Marina Abramović: I think it’s the most important thing for an artist to ask themselves is, “am I really an artist?” If they are, then which medium is the best medium to serve themselves and society? In this way, I am so lucky that I fell into performance at an early age.
One thing that fascinated me about performance at that time and still now, is the immateriality. It’s so immaterial, and in the beginning, when you’re a young artist you make so much material because you are scared you are not enough. Constantly you have to make more and more through youthful insecurity. Once you really get to the stage of being comfortable, you start to understand that you can create your own field and create a direct communication with the audience. Once you find that, you find the entrance point to another world.
It’s all about consciousness, state of mind and transformation. There’s always an element of transformation that I found in performance which lasts longer than the short term. It can go on for long periods of time and it’s these works – where duration is part of it – where I feel like the connection is really made with the audience. If you do something for an hour or two hours, yes it’s a performance, but create something that lasts, two months, three months…then it becomes life.
Expanding on performance as life, how did the rituals of performance help you deal with these issues? Were all the experiences cathartic in a way that was healing, or at times were you damaged by the act of performing? How did testing your limits publicly create a space for personal transformation?
Marina Abramović: Repetition is such an old structure. In different cultures around the world, all the ancient civilisations and ceremonies are based, in some way, on repetition. I ask my students to just open and close the door without entering and without exiting. Just doing the action of opening and closing the door. When you do this for three hours the door stops being a door. it becomes a universe – it becomes something else. The sense of transformation that takes place even in these simple rituals is incredible. If everybody stopped looking into their phones they would be able to see this better.
We look at our phones because we are too scared of being alone. We do not want to see inside ourselves, so that’s another problem. That is why a number of my works deal with communities. Twenty years ago, people were doing these rituals on their own by themselves, whereas now you have to teach them how to be comfortable with themselves again.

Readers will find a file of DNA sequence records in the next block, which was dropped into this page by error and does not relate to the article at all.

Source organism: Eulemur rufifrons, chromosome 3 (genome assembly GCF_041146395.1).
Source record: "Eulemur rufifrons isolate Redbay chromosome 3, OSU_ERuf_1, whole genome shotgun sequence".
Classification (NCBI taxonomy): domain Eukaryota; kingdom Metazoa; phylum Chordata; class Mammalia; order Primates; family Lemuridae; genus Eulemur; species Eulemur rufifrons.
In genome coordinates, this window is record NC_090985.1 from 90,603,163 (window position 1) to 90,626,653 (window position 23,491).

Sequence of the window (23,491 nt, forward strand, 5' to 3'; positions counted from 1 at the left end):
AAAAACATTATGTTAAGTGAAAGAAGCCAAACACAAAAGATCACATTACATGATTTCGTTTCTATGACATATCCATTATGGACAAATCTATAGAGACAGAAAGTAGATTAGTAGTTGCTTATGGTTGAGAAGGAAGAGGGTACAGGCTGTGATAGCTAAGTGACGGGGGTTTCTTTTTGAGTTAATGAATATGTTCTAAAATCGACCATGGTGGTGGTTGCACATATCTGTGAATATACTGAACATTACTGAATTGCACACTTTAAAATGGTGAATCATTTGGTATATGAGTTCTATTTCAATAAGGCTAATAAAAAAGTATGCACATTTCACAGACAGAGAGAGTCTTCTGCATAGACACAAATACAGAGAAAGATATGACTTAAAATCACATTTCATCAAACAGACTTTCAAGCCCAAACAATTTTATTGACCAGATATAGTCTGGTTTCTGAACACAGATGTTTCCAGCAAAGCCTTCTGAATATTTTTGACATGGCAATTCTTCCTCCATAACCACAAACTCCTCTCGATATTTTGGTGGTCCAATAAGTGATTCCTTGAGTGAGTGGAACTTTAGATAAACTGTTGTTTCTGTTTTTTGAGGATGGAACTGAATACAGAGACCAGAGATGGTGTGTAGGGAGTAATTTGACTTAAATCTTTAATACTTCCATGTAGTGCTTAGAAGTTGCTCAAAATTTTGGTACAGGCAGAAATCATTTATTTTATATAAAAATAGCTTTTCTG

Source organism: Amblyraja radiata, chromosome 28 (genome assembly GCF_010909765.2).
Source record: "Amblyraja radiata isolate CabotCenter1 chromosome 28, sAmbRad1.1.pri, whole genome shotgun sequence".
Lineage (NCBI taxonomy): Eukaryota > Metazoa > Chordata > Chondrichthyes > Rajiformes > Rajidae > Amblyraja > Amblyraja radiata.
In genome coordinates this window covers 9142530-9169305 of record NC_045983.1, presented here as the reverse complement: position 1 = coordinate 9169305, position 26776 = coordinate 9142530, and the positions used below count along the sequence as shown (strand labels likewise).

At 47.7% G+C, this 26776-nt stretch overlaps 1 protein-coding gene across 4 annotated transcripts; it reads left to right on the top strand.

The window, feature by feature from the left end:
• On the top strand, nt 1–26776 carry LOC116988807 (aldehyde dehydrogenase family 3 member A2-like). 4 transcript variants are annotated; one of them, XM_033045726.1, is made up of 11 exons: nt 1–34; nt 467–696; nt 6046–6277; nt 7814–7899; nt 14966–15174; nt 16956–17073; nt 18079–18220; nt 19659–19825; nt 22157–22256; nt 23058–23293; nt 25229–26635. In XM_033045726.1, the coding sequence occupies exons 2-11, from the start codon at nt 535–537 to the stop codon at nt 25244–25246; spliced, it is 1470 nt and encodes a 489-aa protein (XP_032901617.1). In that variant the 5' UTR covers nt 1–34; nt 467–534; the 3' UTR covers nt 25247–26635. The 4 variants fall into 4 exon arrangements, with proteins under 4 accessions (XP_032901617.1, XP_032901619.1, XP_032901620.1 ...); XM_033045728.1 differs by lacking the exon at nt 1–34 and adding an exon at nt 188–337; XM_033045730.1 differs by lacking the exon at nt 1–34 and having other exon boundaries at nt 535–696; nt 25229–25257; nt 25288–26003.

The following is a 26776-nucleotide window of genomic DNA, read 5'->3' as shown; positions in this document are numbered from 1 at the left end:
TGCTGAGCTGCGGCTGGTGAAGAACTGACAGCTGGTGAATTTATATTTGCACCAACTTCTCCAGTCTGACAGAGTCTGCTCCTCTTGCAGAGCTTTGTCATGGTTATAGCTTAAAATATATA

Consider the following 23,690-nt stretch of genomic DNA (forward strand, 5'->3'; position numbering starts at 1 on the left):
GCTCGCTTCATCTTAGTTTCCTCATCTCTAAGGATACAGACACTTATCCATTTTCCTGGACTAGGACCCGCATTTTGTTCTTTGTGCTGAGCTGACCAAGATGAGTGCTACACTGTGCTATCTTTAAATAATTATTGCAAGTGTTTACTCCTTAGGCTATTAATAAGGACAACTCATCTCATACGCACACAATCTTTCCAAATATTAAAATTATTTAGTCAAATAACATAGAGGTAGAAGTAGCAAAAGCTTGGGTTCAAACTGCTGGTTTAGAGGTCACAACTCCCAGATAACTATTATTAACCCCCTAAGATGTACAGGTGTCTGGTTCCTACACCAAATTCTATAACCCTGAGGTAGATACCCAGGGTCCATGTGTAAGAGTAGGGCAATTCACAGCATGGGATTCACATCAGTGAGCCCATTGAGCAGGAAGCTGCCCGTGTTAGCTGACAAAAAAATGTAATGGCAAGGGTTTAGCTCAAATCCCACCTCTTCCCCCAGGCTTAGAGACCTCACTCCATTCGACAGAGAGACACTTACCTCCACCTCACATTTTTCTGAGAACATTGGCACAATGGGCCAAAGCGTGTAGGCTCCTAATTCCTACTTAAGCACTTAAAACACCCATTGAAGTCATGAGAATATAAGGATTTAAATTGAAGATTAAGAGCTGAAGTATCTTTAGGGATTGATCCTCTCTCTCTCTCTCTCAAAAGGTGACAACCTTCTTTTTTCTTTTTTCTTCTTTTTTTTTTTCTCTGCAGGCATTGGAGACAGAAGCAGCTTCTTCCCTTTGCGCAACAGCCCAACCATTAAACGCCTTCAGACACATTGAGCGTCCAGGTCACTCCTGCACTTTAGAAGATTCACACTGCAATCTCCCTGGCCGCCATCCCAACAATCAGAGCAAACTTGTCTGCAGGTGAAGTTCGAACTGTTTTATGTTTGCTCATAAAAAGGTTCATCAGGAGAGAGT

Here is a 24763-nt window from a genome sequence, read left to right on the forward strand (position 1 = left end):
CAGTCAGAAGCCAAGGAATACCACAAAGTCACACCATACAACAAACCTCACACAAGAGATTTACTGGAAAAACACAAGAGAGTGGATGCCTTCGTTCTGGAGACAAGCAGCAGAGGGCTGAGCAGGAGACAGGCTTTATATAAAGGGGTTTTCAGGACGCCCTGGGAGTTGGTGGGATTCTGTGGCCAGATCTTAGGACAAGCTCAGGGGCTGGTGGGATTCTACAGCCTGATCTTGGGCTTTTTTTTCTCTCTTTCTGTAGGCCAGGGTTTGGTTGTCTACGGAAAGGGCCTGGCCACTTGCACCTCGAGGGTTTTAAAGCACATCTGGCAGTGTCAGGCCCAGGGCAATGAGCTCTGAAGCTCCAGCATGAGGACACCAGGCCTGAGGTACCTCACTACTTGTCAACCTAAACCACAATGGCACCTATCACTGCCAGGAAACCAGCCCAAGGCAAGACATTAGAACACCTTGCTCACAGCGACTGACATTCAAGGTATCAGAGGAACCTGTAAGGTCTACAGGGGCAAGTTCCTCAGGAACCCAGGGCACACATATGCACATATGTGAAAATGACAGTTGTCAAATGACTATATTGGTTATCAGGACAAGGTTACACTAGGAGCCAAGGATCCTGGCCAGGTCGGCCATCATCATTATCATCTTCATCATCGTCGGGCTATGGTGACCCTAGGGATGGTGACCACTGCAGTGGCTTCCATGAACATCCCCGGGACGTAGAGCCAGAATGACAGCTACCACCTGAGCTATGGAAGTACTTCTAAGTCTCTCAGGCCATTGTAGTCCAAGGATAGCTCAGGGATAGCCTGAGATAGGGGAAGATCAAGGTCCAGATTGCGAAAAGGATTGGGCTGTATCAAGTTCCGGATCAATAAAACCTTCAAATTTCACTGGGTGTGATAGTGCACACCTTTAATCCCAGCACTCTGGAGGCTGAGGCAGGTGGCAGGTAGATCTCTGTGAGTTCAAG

Our generation is guilty of that. I’m on my phone more than I should be and it’s interesting how your performances started from a period in time when technology was far less advanced than it is now. Has technology influenced your performances in any way or is that something you don’t need to think about in your practice?
Marina Abramović: There was a prize winner I met at a dinner and he said to me, “The human brain in the past 20,000 years hasn’t changed, yet technology has become so much more advanced that, now the human brain has evolved – it’s not the same anymore.” I think that if we don’t go back to simplicity, we as a human race are lost. So this is what I’ve been doing, going back to simplicity.
When I was at the Serpentine Gallery (for “512 Hours” (2014) I gave some 12-year-old kids headphones, and they asked me why I had given them headphones that didn’t work. But the headphones were meant to be for silence. One kid was so shocked. His friends were all 12 and 13 years old and they’d never really experienced silence. They were always listening to music or watching TV or chatting with each other, they never just sat in silence. They became so fascinated and receptive to it and started doing it at home, getting headphones and using them to sit in silence. Nothing is wrong with technology it’s our relationship with technology that is bad.